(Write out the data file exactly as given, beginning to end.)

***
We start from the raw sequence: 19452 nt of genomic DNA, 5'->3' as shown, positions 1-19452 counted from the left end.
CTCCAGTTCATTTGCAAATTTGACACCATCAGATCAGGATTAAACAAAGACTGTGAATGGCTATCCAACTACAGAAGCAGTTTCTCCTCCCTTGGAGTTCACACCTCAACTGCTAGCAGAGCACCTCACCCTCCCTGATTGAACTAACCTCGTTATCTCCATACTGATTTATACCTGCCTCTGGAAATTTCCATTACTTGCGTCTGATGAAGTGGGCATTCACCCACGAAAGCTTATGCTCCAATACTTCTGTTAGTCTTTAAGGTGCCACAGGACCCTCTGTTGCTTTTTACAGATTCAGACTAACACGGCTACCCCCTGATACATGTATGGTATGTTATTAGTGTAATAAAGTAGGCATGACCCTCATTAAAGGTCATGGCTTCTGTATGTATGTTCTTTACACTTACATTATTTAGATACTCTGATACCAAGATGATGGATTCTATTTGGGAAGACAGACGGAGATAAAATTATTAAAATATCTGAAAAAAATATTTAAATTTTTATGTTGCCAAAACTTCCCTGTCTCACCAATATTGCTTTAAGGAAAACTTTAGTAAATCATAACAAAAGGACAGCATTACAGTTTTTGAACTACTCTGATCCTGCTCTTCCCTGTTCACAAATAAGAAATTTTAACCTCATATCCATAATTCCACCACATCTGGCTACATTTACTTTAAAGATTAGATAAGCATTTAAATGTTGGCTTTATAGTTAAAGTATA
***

We start from the raw sequence: 19452 nt of genomic DNA, 5'->3' as shown, positions 1-19452 counted from the left end.
CTCCAGTTCATTTGCAAATTTGACACCATCAGATCAGGATTAAACAAAGACTGTGAATGGCTATCCAACTACAGAAGCAGTTTCTCCTCCCTTGGAGTTCACACCTCAACTGCTAGCAGAGCACCTCACCCTCCCTGATTGAACTAACCTCGTTATCTCCATACTGATTTATACCTGCCTCTGGAAATTTCCATTACTTGCGTCTGATGAAGTGGGCATTCACCCACGAAAGCTTATGCTCCAATACTTCTGTTAGTCTTTAAGGTGCCACAGGACCCTCTGTTGCTTTTTACAGATTCAGACTAACACGGCTACCCCCTGATACATGTATGGTATGTTATTAGTGTAATAAAGTAGGCATGACCCTCATTAAAGGTCATGGCTTCTGTATGTATGTTCTTTACACTTACATTATTTAGATACTCTGATACCAAGATGATGGATTCTATTTGGGAAGACAGACGGAGATAAAATTATTAAAATATCTGAAAAAAATATTTAAATTTTTATGTTGCCAAAACTTCCCTGTCTCACCAATATTGCTTTAAGGAAAACTTTAGTAAATCATAACAAAAGGACAGCATTACAGTTTTTGAACTACTCTGATCCTGCTCTTCCCTGTTCACAAATAAGAAATTTTAACCTCATATCCATAATTCCACCACATCTGGCTACATTTACTTTAAAGATTAGATAAGCATTTAAATGTTGGCTTTATAGTTAAAGTATA